The vertical distribution and function of tree roots in the soil affect ecosystem water balance and may also drive species distributions and competition. However, it is not well understood what factors drive the depth of water uptake. To this end, we studied the role of tree species, slope position, and soil characteristics on depth of water extraction in 9 temperate tree species in the Susquehanna Shale Hills Critical Zone Observatory in central Pennsylvania. We used oxygen and hydrogen stable isotopes of water at natural abundance levels to identify the source or sources of water in tree tissues. Water that is subjected to evaporation (i.e. summertime precipitation and shallow soil water) has a more enriched isotopic signature than water that has not been subjected to evaporation (winter precipitation and deep soil water). Over two field seasons, small canopy branches were sampled from a total of 57 trees. Water was distilled from branches and then analyzed with stable isotope mass spectroscopy. Ground water, precipitation, and soil water at various depths were also sampled as potential water sources.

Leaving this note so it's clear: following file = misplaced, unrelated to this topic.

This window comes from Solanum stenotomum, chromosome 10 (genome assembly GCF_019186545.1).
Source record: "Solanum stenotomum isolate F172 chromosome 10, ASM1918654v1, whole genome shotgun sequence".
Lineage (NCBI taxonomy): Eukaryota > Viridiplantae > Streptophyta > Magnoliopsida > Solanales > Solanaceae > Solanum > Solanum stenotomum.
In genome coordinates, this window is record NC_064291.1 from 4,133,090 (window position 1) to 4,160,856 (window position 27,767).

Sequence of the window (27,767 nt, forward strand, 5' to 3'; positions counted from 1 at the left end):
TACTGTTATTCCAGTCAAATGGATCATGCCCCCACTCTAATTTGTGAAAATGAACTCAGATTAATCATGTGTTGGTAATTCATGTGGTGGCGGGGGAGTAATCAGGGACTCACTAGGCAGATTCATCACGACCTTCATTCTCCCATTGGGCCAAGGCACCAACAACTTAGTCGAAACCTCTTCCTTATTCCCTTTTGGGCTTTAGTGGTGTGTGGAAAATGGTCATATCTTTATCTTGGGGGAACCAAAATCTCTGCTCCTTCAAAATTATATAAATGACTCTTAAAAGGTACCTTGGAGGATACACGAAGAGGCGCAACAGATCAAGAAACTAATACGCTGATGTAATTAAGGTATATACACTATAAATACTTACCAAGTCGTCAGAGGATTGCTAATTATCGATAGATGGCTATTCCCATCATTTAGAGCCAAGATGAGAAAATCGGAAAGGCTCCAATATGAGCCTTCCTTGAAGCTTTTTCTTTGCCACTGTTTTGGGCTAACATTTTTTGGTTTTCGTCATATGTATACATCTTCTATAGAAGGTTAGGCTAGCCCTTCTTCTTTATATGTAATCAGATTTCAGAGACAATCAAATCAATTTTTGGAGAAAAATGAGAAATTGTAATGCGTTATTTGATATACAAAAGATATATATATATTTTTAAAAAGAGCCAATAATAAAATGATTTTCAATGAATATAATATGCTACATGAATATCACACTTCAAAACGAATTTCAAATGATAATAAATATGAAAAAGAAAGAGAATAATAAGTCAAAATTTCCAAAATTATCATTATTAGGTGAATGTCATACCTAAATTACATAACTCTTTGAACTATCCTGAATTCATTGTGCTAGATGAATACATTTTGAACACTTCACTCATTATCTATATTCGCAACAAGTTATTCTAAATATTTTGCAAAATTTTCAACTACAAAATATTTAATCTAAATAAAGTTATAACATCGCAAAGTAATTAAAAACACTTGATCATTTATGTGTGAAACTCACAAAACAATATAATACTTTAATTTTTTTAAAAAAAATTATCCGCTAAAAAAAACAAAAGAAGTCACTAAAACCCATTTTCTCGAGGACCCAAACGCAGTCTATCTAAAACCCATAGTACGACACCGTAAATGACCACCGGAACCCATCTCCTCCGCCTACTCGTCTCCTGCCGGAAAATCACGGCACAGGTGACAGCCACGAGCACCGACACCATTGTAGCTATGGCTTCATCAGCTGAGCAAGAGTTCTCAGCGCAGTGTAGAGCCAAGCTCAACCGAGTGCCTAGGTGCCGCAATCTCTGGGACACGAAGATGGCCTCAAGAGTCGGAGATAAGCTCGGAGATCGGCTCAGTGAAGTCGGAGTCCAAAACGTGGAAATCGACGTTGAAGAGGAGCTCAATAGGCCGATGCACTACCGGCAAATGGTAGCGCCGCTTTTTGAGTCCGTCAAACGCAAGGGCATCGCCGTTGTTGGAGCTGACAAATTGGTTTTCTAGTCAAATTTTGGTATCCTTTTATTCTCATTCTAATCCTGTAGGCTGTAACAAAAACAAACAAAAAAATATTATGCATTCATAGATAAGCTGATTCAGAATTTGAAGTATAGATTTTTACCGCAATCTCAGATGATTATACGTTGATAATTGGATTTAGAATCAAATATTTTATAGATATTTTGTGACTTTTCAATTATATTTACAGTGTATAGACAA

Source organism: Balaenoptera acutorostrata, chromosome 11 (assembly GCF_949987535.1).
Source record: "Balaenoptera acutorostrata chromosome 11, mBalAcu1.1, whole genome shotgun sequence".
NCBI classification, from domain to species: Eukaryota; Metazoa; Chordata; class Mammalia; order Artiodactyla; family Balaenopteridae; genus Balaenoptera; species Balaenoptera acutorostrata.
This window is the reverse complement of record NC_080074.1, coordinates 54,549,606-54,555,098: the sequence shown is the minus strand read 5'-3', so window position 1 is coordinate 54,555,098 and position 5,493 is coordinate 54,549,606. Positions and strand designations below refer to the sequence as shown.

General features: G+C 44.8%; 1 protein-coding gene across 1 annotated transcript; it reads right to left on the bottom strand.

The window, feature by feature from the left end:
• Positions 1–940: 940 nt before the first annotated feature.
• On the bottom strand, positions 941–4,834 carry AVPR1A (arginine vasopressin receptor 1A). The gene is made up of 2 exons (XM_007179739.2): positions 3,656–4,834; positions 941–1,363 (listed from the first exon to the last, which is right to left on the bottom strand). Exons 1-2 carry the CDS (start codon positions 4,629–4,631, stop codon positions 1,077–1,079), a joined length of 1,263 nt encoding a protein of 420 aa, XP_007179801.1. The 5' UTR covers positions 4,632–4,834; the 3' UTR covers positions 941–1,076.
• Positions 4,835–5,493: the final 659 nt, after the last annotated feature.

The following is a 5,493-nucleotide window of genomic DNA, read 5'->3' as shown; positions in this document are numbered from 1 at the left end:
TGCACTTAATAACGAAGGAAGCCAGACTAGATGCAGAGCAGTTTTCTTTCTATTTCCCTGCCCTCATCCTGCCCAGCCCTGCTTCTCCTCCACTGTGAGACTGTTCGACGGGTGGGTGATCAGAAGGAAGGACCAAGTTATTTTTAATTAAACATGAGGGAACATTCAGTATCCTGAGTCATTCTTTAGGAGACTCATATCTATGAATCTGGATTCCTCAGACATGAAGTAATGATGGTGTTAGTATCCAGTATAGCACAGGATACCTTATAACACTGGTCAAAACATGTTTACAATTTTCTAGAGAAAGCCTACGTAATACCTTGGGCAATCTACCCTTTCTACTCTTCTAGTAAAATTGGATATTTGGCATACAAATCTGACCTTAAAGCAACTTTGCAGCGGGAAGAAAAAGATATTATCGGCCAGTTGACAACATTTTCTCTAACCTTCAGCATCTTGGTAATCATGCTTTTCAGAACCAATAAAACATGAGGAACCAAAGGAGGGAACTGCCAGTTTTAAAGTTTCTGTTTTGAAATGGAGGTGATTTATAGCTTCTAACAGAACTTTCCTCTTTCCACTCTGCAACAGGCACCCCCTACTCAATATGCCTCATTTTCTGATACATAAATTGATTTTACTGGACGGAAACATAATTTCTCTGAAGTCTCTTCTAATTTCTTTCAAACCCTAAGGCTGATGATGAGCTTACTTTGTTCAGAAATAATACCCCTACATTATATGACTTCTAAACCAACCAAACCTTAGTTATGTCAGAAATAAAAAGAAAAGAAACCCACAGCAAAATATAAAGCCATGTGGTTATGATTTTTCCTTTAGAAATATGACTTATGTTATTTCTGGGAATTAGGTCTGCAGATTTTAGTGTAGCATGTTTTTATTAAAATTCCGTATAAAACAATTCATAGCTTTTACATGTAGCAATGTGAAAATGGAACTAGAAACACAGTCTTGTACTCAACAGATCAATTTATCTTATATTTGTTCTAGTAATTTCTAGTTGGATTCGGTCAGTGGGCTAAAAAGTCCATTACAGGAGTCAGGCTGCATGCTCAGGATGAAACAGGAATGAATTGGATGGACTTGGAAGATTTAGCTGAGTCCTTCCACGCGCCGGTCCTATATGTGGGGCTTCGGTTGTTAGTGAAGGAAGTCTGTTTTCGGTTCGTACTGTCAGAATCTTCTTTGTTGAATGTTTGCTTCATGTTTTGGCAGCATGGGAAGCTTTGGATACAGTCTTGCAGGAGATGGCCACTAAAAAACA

It was estimated that roots reached water sources of up to 100 cm, with most trees tapping water less than 50 cm deep. Trends for rooting depth were observed for tree location and date of sampling, with trees on the valley floor tending to have deeper effective rooting depth on average than trees on ridge top locations, and with trees tapping deeper sources of water as the summer growing season progressed. We see an opportunity for refining the parameter of rooting depth in watershed models using spatial and temporal variability in order to improve our understanding of the interaction of trees with the water cycle over larger scales.
Katie P Gaines, David Eissenstat, and Henry Lin (2013): Patterns in tree water extraction depth at the Susquehanna Shale Hills Critical Zone Observatory in central Pennsylvania. ESA Annual Meeting,Minneapolis, Minnesota, August 4-9, 2013.
This Paper/Book acknowledges NSF CZO grant support.